pinMode(enable1, OUTPUT); //Set D5 to OutPut to Switch on Sensor1
  pinMode(enable2, OUTPUT); //Set D6 to OutPut to Switch on Sensor2
  pinMode(enable3, OUTPUT); //Set D7 to OutPut to Switch on Sensor3
  pinMode(LED, OUTPUT); // set the digital pin as output for connection LED.
  Serial.println("Connecting to ");

  WiFi.begin(ssid, pass);
  while (WiFi.status() != WL_CONNECTED)
    digitalWrite(LED, LOW);
    digitalWrite(LED, HIGH);
  Serial.println("WiFi connected");
  digitalWrite(LED, HIGH); // turn the LED on.
  delay(1000);         // wait for 1 second.

void sensordata()
{// read the value from sensor A:
  digitalWrite(enable1, HIGH); 
  Serial.println("Reading Sensor 1");
  //sensorValue1 = (((analogRead(sensorPin)/353) * 100 ));
  sensorValue1 = analogRead(sensorPin);
  Blynk.virtualWrite(V7, sensorValue1);
  digitalWrite(enable1, LOW);

 // read the value from sensor B:
  digitalWrite(enable2, HIGH);
  Serial.println("Reading Sensor 2");
  //sensorValue2 = (100 - ( (analogRead(sensorPin)/1023) * 100 ));
  //sensorValue2 = (((analogRead(sensorPin)/353) * 100 ));
  sensorValue2 = analogRead(sensorPin);
  Blynk.virtualWrite(V8, sensorValue2);
  digitalWrite(enable2, LOW);

  // read the value from sensor C:
  digitalWrite(enable3, HIGH); 
  Serial.println("Reading Sensor 3");
  //sensorValue3 = (100 - ( (analogRead(sensorPin)/1023) * 100 ));
  //sensorValue3 = (((analogRead(sensorPin)/353) * 100 ));
  sensorValue3 = analogRead(sensorPin);
  Blynk.virtualWrite(V9, sensorValue3);
  digitalWrite(enable3, LOW);
  delay(10000); // delay before starting next set of readings

void loop()
{; // T&H; // T&H

Now I am aware that the A0 analogue input can only cope with 0 - 1.1V

There is a voltage divider on the ADC input that raises the full scale input to 3.3V (see schematic).

How to post an image.

I wonder about connecting all of the soil sensor outputs together. You are putting a voltage on unpowered outputs. Not usually a good thing as you may be back powering the unpowered devices through the output.

So I did a little more reading and found as suggested by GroundFungus that the input on A0 can indeed be up to 3.v and the info I read was probably for a bare ESP.

So I have tinkered a little more and am now running the Moisture Modules at 5v and seeing:
Sensor 1 1.63 to 1.72v - never really settles just keeps climbing slowly (Sensor in Air)
Sensor 2 1.733v - fairly steady (Sensor in damp cloth)
Sensor 3 1.725v - fairly steady (sensor immersed)

The serial readings are:
16:19:12.267 -> ----------------------------------------
16:19:22.319 -> 48.00 %
16:19:22.423 -> 23.00 C
16:19:22.423 -> Reading Sensor 1
16:19:37.409 -> 586.00
16:19:38.402 -> Reading Sensor 2
16:19:53.410 -> 588.00
16:19:54.418 -> Reading Sensor 3
16:20:09.417 -> 581.00

So whilst the readings have shifted up in value with the change from 3.3v to 5.0v they still don't make a lot of sense to me. I can't even devise a formula that mathematically brings the readings into line.

I'm open to any advice.

I wonder about connecting all of the soil sensor outputs together. You are putting a voltage on unpowered outputs. Not usually a good thing as you may be back powering the unpowered devices through the output.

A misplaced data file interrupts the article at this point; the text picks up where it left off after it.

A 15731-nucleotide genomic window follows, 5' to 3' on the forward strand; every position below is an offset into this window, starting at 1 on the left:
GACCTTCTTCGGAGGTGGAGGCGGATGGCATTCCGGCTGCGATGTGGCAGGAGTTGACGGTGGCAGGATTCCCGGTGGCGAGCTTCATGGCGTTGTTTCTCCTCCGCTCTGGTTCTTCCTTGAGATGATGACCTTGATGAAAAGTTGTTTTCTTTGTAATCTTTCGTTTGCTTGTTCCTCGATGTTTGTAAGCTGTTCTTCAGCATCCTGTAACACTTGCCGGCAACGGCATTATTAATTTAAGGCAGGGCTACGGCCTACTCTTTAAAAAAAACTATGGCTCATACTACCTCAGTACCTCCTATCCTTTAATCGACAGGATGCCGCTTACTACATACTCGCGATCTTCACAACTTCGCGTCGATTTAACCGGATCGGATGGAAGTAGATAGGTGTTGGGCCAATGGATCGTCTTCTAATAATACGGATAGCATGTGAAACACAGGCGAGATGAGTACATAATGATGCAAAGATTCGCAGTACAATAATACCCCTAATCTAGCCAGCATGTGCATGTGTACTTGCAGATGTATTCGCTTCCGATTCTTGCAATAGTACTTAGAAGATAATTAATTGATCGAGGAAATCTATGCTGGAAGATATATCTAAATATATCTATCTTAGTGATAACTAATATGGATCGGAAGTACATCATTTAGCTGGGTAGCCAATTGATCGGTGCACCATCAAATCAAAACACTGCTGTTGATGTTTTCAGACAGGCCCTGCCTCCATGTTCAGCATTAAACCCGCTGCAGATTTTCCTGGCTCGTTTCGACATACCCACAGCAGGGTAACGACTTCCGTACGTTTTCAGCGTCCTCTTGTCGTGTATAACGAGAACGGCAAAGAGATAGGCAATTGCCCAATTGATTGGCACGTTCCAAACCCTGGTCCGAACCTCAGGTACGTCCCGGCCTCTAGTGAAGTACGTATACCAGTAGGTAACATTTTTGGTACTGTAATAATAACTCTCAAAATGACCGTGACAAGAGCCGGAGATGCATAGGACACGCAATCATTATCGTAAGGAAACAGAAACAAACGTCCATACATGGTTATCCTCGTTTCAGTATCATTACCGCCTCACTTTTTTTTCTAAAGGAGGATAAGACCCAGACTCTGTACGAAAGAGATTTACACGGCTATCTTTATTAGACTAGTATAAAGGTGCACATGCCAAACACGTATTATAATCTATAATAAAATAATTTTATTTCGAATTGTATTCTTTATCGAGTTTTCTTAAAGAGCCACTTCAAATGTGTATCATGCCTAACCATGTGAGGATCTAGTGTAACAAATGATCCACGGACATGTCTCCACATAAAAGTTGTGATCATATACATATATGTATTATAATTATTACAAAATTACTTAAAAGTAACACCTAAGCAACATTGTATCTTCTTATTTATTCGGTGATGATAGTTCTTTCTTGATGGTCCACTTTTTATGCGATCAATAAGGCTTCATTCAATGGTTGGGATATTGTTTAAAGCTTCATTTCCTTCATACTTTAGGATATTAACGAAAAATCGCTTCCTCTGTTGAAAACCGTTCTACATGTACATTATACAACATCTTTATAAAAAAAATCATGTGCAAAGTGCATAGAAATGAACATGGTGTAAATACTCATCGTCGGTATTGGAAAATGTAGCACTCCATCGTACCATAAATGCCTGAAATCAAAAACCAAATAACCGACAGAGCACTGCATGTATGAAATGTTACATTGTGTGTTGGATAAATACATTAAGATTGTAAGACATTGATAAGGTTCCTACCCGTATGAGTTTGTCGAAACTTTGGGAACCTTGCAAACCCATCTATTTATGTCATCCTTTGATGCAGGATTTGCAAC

That is a very good point that I had not considered. I will try putting a diode in and see if that changes anything. CBA tonight so will look at it again tomorrow. Many thanks.

I think I get whats being asked.

I use an ESP32 set up for 12 bits, which gives a range of readings from 0 to 4096. From reading what you wrote if I set 4096 to represent 100% and 0 represents 0%, I can use the readings from the sensors to develop a scale. Dividing 4096 by 100, I get 1% to equal a reading of 40.96; the scale. And so on and so forth.

Here's what I think.

Those PCB modules that come with the soil probes are useless to you. They consume power and take up space for no benefit. You can replace each with a single resistor. If you were using the digital outputs of the PCB modules, then they would have a purpose in life. But if you want the analog outputs, so you can see a % level rather than a simple wet/dry indication, then they do nothing other than provide a single resistor, which you can easily do yourself.

Using 3 relays to switch power to the probes: why did you do that? Was it to power down the sensors to save battery power, or to reduce corrosion of the sensor probes? Or was it simply just to be able to connect 3 to the same analog pin? Whichever, relays were a bad choice. You can't just connect the 3 analog outputs from the sensors together, they will affect each others readings, even when not powered. Switching them off to avoid corrosion is a good idea, but not to save battery power, relays are notoriously wasteful of power. My advice would be to get an ads1115 board. This will provide you with 4 analog inputs and all take up only two digital pins (or take up zero pins, I'll explain later).

Using 3 relays to switch power to the probes: why did you do that?

Hi PaulRB; The relays were to both reduce corrosion and allow the 3 connections to A0. I had an 8 relay module lying in my parts box and wasn't too worried about power at this point. I hadn't considered the voltage from the working sensor being affected by the others. In mitigation I did try an earlier version of the build with a single moisture module, and I dont think its readings were anything like those I got when using the Nano (which gave a results range from about 300 to 1020ish) - but that earlier build may have been running at 3.3v not that that should make a big difference.